Home Pastors Articles for Pastors Katy Perry and Why You Need to Give Your Preacher’s Kid Choices

Katy Perry and Why You Need to Give Your Preacher’s Kid Choices

preacher's kid
Joella Marano from Manhattan, NYC, CC BY-SA 2.0, via Wikimedia Commons

Unfortunately, if you’ve spent any time in the church, you’ve witnessed a preacher’s kid totally abandon his or her faith not only in the church, but sometimes even in God. Katy Perry is one such preacher’s kid, and she has no qualms about telling people why she’s left the faith.

The daughter of evangelical pastors Keith and Mary Hudson, Perry grew up attending church, being involved in the youth group, and singing on Sunday mornings. She is quick to attribute her time singing in church as a launching point for her career, but just as quick to point out the problems with the way she was brought up.

In an interview with Vogue several years ago, Perry shed some more light on her religious upbringing. In Perry’s house, church attendance was essentially required Sunday morning, Sunday night, and Wednesday evening. The family steered clear of cultural traditions like Santa Claus bringing presents at Christmas and anything having to do with Halloween. In addition, there appears to have been a political line of thinking she was expected to adhere to, which Perry communicates by saying “we watch[ed] Bill O’Reilly on TV.”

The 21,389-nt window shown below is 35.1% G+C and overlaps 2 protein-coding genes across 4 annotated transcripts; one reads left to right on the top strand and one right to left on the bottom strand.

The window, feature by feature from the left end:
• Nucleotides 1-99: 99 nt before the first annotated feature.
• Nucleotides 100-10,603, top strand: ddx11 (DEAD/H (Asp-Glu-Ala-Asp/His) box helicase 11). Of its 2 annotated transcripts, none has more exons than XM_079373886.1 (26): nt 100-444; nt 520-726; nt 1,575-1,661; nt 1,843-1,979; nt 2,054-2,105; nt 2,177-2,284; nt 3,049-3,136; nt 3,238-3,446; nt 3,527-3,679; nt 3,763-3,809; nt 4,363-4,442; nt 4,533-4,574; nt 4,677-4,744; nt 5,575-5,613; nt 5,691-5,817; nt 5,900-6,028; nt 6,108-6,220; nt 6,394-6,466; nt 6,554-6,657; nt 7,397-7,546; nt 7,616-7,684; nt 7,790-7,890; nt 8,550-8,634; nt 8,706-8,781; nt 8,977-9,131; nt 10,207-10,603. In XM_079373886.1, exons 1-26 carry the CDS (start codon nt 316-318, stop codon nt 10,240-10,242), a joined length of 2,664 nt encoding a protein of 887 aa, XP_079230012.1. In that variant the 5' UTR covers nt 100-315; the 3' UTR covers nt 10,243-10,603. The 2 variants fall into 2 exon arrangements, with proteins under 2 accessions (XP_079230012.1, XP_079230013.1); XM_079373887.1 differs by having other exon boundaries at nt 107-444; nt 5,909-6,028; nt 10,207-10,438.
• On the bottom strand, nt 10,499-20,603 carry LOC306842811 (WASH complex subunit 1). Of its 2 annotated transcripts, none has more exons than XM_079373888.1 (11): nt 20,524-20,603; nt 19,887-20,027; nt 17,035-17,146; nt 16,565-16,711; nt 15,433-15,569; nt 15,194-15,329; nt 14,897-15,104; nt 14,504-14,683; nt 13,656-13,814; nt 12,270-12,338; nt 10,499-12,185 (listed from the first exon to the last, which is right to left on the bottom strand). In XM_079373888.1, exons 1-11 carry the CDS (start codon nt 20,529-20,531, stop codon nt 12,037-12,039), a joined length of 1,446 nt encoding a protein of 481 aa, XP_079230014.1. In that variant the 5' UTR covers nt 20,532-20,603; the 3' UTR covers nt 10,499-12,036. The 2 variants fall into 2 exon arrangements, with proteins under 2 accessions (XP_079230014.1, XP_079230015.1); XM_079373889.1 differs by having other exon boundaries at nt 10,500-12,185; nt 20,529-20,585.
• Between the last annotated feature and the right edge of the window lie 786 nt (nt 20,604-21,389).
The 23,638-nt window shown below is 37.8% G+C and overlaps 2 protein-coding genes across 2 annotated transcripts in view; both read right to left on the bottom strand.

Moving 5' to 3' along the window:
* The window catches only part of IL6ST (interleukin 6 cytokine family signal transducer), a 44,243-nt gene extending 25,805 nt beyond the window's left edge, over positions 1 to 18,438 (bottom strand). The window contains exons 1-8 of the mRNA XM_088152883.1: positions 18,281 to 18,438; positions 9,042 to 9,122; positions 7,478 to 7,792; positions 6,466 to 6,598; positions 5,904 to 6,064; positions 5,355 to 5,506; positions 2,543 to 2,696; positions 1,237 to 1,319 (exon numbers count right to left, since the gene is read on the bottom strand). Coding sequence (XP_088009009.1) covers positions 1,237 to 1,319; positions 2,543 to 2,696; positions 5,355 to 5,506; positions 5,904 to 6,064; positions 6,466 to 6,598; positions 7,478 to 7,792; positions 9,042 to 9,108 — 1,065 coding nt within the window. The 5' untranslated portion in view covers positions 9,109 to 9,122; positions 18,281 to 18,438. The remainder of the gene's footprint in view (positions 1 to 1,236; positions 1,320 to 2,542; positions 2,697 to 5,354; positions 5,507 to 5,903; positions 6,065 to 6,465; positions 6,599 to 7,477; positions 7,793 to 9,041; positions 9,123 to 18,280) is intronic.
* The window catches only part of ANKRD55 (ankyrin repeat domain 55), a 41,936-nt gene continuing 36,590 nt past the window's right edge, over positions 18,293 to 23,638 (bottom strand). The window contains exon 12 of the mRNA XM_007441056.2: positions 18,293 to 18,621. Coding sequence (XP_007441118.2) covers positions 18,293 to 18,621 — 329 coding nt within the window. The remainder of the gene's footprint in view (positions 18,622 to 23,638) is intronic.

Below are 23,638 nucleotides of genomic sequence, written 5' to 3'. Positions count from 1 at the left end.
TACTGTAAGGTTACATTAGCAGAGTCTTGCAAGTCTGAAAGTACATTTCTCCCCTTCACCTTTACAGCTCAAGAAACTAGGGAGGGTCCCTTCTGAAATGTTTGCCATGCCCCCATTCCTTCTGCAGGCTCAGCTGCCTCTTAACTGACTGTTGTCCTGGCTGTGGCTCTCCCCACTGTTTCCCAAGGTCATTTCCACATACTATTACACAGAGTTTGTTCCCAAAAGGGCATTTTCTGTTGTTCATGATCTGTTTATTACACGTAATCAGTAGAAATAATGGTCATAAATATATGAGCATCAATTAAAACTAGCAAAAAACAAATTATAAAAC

Perry even stood outside of a Marilyn Manson concert with her youth group to hand out pamphlets on how to find God. After going inside and listening to the music, though, Perry said she understood the artistic expression that was happening.

After growing up in this sheltered environment, Perry made an incredibly dramatic transition to eventually becoming a prolific creator of mainstream culture—the very culture her parents raised her to avoid. Perry says shaking the mindset of her youth is a process she’s still going through: “I still have conditioned layers dropping off of me by the day,” she tells Vogue.

In an interview with Marie Claire in 2013, Perry said, “I don’t believe in a Heaven or a Hell, or an old man sitting on a throne.” She does, however, “believe in a higher power bigger than me because that keeps me accountable.” Curiously, she even believes in the need to be accountable to someone or something. Perhaps even to a degree some church-going Christians do not subscribe. Again speaking to Marie Claire, she says “Accountability is rare to find, especially with people like myself, because nobody wants to tell you something you don’t want to hear.” By “people like myself”, Perry is referring to famous people who are used to others worshipping the ground they walk on.

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Megan Briggs is a writer and editor for churchleaders.com. Her experience in ministry, an extensive amount of which was garnered overseas, gives her a unique perspective on the global church. She has the longsuffering and altruistic nature of foreign friends and missionaries to humbly thank for this experience. Megan is passionate about seeking and proclaiming the truth. When she’s not writing, Megan likes to explore God’s magnificent creation.